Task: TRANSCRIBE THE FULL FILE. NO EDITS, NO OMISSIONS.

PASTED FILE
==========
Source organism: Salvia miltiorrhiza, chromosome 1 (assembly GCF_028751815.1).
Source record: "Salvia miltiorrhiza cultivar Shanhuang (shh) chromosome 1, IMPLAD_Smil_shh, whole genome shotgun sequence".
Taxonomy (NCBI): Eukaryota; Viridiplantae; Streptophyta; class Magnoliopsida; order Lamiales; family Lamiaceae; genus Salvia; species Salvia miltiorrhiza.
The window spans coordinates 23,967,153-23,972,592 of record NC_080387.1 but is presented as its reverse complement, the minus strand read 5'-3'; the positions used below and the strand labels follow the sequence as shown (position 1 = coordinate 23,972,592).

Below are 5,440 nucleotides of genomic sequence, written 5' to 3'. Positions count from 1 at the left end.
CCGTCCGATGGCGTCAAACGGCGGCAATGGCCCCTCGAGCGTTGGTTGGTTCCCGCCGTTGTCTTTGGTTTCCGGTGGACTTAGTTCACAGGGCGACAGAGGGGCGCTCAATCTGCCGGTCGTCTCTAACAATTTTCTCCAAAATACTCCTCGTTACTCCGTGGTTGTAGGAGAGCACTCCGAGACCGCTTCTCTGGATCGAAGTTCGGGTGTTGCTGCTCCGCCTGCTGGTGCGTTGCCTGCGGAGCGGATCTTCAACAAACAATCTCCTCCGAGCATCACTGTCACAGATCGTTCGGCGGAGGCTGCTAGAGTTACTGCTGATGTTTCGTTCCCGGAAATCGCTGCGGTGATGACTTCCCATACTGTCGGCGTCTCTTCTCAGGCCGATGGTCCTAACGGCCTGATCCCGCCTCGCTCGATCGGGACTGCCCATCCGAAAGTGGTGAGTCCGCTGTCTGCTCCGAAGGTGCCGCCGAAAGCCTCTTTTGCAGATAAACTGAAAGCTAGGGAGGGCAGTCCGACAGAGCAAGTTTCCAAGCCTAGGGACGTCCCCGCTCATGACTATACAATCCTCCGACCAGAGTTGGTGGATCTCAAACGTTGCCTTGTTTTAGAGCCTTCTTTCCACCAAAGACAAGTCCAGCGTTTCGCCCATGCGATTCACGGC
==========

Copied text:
Source organism: Salvia miltiorrhiza, chromosome 1 (assembly GCF_028751815.1).
Source record: "Salvia miltiorrhiza cultivar Shanhuang (shh) chromosome 1, IMPLAD_Smil_shh, whole genome shotgun sequence".
Taxonomy (NCBI): Eukaryota; Viridiplantae; Streptophyta; class Magnoliopsida; order Lamiales; family Lamiaceae; genus Salvia; species Salvia miltiorrhiza.
The window spans coordinates 23,967,153-23,972,592 of record NC_080387.1 but is presented as its reverse complement, the minus strand read 5'-3'; the positions used below and the strand labels follow the sequence as shown (position 1 = coordinate 23,972,592).

Below are 5,440 nucleotides of genomic sequence, written 5' to 3'. Positions count from 1 at the left end.
CCGTCCGATGGCGTCAAACGGCGGCAATGGCCCCTCGAGCGTTGGTTGGTTCCCGCCGTTGTCTTTGGTTTCCGGTGGACTTAGTTCACAGGGCGACAGAGGGGCGCTCAATCTGCCGGTCGTCTCTAACAATTTTCTCCAAAATACTCCTCGTTACTCCGTGGTTGTAGGAGAGCACTCCGAGACCGCTTCTCTGGATCGAAGTTCGGGTGTTGCTGCTCCGCCTGCTGGTGCGTTGCCTGCGGAGCGGATCTTCAACAAACAATCTCCTCCGAGCATCACTGTCACAGATCGTTCGGCGGAGGCTGCTAGAGTTACTGCTGATGTTTCGTTCCCGGAAATCGCTGCGGTGATGACTTCCCATACTGTCGGCGTCTCTTCTCAGGCCGATGGTCCTAACGGCCTGATCCCGCCTCGCTCGATCGGGACTGCCCATCCGAAAGTGGTGAGTCCGCTGTCTGCTCCGAAGGTGCCGCCGAAAGCCTCTTTTGCAGATAAACTGAAAGCTAGGGAGGGCAGTCCGACAGAGCAAGTTTCCAAGCCTAGGGACGTCCCCGCTCATGACTATACAATCCTCCGACCAGAGTTGGTGGATCTCAAACGTTGCCTTGTTTTAGAGCCTTCTTTCCACCAAAGACAAGTCCAGCGTTTCGCCCATGCGATTCACGGC